We pulled over on the soft shoulder and watched as they lumbered up the side of
the road. The Mahout (driver) on them were kids, no more than fifteen years of age. I was astounded. These gentle giant ambled up and the Mahouts brought them to a halt. That is when I discovered that elephants are quite dog like concerning their method of introduction. That is to say, it was my first experience with an elephant trunk rooting around somewhat forcefully in my crotch. ‘Sniff sniff’, I must have made the grade as there was no alarmed trumpeting, rearing up on hind legs or crushing of small white man bones under mammoth elephant feet.
“Ello Harry” I grinned at him. His soulful eyes grinned back. Since my teens I had referred to elephants as Harry Elafonte like the great American crooner Harry Belafonte. There was also a rather crude reference to hairy elephant parts. It doesn’t matter now, the name stuck. Thrilled, beside myself, ecstatic, all accurate descriptions of my mood. After all, it was a real live elephant. After some time I had my fill and we got back in the car. Immediately I inquired as to why no one else was sharing my exuberance and why we had to pay the Mahout! As it turns out, this is all pretty hum drum stuff in Indian society. Elephants on the side of the road and such, wow…what a buzz kill. As for the payment, well, they kind of expect it. They did stop doing their day’s work so we could ogle and take pictures. On another level, some folks just give them money to help feed or care for them. As elephants are sacred animals,highly revered and respected, it is common enough to just pull over and give a little cash.
The next day we were on a safari, using none other than the preferred mode of travel for any serious safarier…elephant! We saddled up and set off into the savannah. We were riding females and the toddlers that were strong enough were allowed to trail along beside us at mommie’s feet. Elephants are extremely intelligent and once domesticated (trained), are quite docile. In the wild, they are in fact one of the most dangerous animals on earth. Elephants are emotional animals, they mourn their dead and openly show love and empathy, especially with their young. Female elephants stay with their mothers until their death, and the males hang around until puberty, twelve years of age or so. By far the closest knit families (other than human, although I am certain my mother wanted me gone by 12) in the animal kingdom. We saw a fine example of this on our safari that morning. There was suddenly a loud trumpet from one of the females, agitated and alarmed. They were quite a distance ahead in the fog; so we couldn’t make out what was happening. There was a moment of concern as in 2004, a Mahout was attacked by a tiger on this very safari in this very park. Our Mahout quickly explained, it was simply a mother scolding her baby for walking along side another female. Apparently they are possessive also.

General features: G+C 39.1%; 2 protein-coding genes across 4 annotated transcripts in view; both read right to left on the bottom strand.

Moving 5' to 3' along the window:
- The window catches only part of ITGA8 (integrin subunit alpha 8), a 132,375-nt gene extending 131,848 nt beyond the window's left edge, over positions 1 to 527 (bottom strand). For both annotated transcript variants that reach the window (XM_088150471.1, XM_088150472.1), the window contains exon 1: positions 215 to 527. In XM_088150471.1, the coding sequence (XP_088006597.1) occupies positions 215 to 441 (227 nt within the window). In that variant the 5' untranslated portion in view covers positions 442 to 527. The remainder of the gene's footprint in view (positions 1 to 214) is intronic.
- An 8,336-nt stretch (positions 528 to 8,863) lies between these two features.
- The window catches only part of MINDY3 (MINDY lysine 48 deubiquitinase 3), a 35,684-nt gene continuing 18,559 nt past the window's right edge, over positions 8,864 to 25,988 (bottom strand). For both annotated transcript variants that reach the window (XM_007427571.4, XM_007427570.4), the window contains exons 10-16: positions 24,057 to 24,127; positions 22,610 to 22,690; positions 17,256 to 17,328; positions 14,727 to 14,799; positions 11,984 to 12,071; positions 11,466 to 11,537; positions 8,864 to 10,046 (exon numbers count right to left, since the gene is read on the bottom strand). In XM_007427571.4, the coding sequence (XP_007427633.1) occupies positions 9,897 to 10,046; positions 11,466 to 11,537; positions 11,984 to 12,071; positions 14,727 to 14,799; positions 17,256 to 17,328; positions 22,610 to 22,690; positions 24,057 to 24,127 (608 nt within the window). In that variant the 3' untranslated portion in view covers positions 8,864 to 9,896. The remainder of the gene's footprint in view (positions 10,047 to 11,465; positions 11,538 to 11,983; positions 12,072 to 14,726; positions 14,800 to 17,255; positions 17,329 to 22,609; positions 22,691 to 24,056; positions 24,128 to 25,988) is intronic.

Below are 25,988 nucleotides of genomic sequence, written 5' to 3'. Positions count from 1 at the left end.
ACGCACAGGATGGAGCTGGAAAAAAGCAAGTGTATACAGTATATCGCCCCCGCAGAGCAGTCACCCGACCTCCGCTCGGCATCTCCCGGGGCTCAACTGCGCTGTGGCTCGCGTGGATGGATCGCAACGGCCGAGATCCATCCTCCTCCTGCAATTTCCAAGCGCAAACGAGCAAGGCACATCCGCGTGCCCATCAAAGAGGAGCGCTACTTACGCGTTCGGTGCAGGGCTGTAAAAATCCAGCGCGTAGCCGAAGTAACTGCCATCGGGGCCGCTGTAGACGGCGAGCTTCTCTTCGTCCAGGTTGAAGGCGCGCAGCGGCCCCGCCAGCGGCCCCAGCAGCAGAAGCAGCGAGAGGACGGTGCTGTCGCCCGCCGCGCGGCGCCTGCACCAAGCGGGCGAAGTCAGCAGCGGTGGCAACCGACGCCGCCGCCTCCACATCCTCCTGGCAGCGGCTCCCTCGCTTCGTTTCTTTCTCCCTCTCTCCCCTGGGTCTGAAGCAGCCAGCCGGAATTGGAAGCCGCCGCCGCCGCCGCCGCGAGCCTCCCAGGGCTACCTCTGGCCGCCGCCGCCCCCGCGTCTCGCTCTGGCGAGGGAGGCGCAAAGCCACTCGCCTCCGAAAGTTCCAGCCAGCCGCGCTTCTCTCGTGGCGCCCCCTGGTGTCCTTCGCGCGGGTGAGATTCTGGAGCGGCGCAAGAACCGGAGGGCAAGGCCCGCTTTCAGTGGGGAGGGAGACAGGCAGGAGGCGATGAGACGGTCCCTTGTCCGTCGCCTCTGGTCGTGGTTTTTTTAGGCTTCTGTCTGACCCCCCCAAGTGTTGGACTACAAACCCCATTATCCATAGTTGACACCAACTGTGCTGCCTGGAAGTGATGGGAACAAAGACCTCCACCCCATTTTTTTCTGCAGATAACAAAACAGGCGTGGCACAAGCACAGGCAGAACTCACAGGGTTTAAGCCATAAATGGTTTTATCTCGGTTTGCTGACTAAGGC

Not too long after that, on a getaway trip to Goa, as a distraction from the beach, we thought a little botanical enlightenment was in order. No, not that type, a visit to a local spice farm type. After a fun and enlightening spice tour, we noticed just outside the gates was a whole pack of Harry Elafonte. They were kind of hard to miss actually, being that they are quite large and were all wrapped up in orange raincoats. The huge creatures looked like convicted felons; the dreaded pachyderm pariah gang finally rounded up. It appeared they were just waiting around to truck tourists up and down a jungle path. I mean, it’s not like they had anything else on the agenda that day, what with it being rainy and all. My sister was over for a visit and not to deny her the experience, we headed over to the paddock. Alright, another thing elephants have in common with canines, an oh so delicious aroma when wet.